Writing a Hook

Kate Miller-Wilson
Hook and bite

Much like the lure a fisherman might use to catch a fish, your writing needs a flashy, enticing hook that will grab your reader's attention and keep her from losing interest, turning the page, or clicking her browser's "back" button. Knowing how to create a great hook is essential, whether you're writing an essay, an article, a story, or any other type of prose.

Know Your Audience

Before you can even begin to write a hook, you need to know who will be reading your work. If you know your audience, you are aware of what will capture that reader's interest. Ask yourself a few questions:

  • Why is this person reading this piece of writing? Is it for information, entertainment, or something else?
  • How would you describe this reader? What is this person's gender, age, and education level?
  • What kinds of things interest this person?

Find the Way to Capture Your Reader's Attention

Now that you know your reader, you can figure out how to snag his or her attention. There are lots of ways to do this, and the right one for you will depend on what will work for your reader.

Shocking Fact or Statistic

Start with a surprising fact or a little-known statistic about your topic. Tell how many stray cats live in your city or report the average life expectancy in 1850. This shocking information will make your reader want to find out more. This method works well for readers who are looking for information.

Why This Matters so Much

This direct method simply involves telling your reader why he or she must find out more. Why is this so important? If there's a really good reason to read on, such as a chance to save time or money, tell your reader right up front. This works especially well if you know your audience wants something specific.

Dramatic Anecdote

Tell a personal experience or a story about someone else, keeping the anecdote short and exciting. You can use humor here too. No matter what the topic is, make sure your story inspires emotion or laughter. The idea here is to capture the attention of a reader who wants to be entertained.

Sensory Experience

You've probably heard the old writing adage, "Show, don't tell." A sensory experience is an excellent way to bring your reader into your writing right at the beginning. Describe a smell, taste, sound, or other sensory image, and your reader will have to find out more. This is fantastic for a reader who wants to be entertained, but it also works for many other situations.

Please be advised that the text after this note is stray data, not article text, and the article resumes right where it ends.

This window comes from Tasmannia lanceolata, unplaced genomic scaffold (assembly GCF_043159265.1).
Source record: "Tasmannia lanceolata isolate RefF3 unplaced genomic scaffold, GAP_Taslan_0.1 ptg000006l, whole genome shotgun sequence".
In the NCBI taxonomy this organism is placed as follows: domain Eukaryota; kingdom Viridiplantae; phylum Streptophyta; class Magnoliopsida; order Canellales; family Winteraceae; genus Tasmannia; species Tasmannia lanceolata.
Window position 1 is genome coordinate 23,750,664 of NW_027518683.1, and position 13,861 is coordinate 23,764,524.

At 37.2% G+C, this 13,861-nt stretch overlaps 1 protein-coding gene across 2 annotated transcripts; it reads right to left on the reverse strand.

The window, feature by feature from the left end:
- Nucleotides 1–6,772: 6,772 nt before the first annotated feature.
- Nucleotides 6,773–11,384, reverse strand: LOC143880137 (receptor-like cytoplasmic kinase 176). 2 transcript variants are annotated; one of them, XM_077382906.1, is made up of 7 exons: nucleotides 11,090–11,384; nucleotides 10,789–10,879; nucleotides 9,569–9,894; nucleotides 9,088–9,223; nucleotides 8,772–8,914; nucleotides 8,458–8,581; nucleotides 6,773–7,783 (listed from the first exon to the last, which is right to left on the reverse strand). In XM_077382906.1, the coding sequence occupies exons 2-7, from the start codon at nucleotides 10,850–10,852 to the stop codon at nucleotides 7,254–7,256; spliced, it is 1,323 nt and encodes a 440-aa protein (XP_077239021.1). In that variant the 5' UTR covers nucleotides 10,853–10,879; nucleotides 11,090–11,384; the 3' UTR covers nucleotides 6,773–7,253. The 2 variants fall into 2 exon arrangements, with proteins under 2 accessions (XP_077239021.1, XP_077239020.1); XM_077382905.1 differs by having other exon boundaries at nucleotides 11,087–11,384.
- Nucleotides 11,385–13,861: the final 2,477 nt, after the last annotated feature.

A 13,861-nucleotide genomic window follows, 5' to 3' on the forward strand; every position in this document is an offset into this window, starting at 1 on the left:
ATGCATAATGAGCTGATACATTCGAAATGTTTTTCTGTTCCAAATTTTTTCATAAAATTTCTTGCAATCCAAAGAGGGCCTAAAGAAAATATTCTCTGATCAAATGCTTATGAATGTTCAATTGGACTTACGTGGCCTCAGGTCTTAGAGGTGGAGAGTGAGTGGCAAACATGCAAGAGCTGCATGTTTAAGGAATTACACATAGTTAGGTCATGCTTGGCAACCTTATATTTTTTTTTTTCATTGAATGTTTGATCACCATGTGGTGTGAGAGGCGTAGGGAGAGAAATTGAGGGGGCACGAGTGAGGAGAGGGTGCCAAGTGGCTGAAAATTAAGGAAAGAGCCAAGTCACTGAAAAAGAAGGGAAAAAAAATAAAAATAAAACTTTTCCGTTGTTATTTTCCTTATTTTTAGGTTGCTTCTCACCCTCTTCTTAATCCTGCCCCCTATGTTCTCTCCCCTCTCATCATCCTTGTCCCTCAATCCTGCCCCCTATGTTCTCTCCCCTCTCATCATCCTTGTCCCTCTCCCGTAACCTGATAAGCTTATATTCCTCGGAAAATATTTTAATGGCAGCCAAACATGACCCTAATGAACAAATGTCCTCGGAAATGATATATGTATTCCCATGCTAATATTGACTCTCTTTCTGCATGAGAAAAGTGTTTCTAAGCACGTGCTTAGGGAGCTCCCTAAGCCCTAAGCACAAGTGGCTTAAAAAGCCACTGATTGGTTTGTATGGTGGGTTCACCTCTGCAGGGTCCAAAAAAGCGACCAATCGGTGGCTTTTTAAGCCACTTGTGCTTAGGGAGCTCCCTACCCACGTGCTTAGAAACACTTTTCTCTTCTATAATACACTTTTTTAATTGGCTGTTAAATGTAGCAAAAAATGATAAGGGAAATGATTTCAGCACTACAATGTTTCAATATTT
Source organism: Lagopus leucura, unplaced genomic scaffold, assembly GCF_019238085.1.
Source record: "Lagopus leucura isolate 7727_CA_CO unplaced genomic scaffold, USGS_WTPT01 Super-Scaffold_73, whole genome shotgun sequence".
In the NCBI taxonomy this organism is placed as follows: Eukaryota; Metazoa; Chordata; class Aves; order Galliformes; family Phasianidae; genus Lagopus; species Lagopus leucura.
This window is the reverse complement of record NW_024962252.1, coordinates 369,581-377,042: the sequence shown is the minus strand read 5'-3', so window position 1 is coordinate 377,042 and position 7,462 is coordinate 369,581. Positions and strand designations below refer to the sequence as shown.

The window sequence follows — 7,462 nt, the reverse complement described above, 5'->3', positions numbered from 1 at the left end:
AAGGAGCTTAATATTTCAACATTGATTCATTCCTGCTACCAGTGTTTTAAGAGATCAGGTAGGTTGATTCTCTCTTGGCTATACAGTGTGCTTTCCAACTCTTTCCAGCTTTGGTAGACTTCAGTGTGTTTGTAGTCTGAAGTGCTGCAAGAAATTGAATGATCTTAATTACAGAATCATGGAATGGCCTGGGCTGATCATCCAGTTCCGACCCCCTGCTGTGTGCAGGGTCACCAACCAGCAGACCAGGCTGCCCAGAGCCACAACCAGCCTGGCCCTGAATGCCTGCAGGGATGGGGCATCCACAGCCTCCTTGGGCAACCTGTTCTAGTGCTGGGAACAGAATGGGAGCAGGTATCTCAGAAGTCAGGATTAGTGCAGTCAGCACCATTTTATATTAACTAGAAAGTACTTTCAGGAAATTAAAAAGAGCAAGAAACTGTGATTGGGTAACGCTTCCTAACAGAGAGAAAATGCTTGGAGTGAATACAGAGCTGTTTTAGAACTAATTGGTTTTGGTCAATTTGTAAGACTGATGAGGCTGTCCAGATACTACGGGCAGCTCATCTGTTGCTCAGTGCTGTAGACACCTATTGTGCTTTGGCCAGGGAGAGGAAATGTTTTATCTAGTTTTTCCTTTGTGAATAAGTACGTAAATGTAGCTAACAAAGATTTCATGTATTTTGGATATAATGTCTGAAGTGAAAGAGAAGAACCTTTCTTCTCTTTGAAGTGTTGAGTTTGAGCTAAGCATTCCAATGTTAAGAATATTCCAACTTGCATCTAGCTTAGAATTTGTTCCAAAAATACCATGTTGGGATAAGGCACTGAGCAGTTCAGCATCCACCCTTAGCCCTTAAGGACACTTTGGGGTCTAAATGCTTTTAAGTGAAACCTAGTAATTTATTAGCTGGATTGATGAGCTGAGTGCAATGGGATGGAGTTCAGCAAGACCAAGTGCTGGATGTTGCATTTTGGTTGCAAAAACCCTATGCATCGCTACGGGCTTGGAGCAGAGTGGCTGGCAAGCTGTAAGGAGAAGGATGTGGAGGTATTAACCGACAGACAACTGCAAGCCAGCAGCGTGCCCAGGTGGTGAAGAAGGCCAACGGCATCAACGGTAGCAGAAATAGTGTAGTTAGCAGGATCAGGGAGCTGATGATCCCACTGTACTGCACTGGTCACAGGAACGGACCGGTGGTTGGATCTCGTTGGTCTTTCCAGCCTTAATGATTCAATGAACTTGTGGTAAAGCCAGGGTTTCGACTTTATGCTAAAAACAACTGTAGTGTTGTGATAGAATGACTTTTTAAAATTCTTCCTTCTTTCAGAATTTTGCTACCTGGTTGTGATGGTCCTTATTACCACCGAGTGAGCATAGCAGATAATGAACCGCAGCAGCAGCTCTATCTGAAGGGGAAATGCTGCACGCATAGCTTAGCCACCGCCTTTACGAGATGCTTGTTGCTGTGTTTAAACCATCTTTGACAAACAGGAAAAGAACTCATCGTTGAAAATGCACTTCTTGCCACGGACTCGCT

Controversial Opinion

If you're writing an essay, you can start off with a controversial opinion your reader may or may not share. This must be done with caution since you can also alienate your reader this way. This works well when readers want information but also understand you may be trying to persuade them.

Hooks to Use With Caution

There are a few other types of hooks you can use with caution. They may be less effective or work only for very specific situations.

  • Quotes - Sometimes, you can capture your reader's attention with a truly relevant quote by a famous person. However, it's essential to keep it short and very focused to avoid driving your reader away.
  • Definitions - It may be tempting to start with a definition, but almost no one enjoys reading the dictionary. Unless you're writing about something no one has heard of, this may not be your best option.
  • Questions - Asking your reader a question can grab his or her attention, but this approach has been done over and over again. If your question is very targeted and thought-provoking, it can still work.

Not Just for Introductions

Hooks are common in introductions since you need to get the reader to jump into the rest of your piece. However, you can also use them at the beginnings of sections and paragraphs or at the ends of chapters in a novel or longer work. Ultimately, knowing how to catch and keep your reader's attention is valuable at any point and in any piece.

Writing a Hook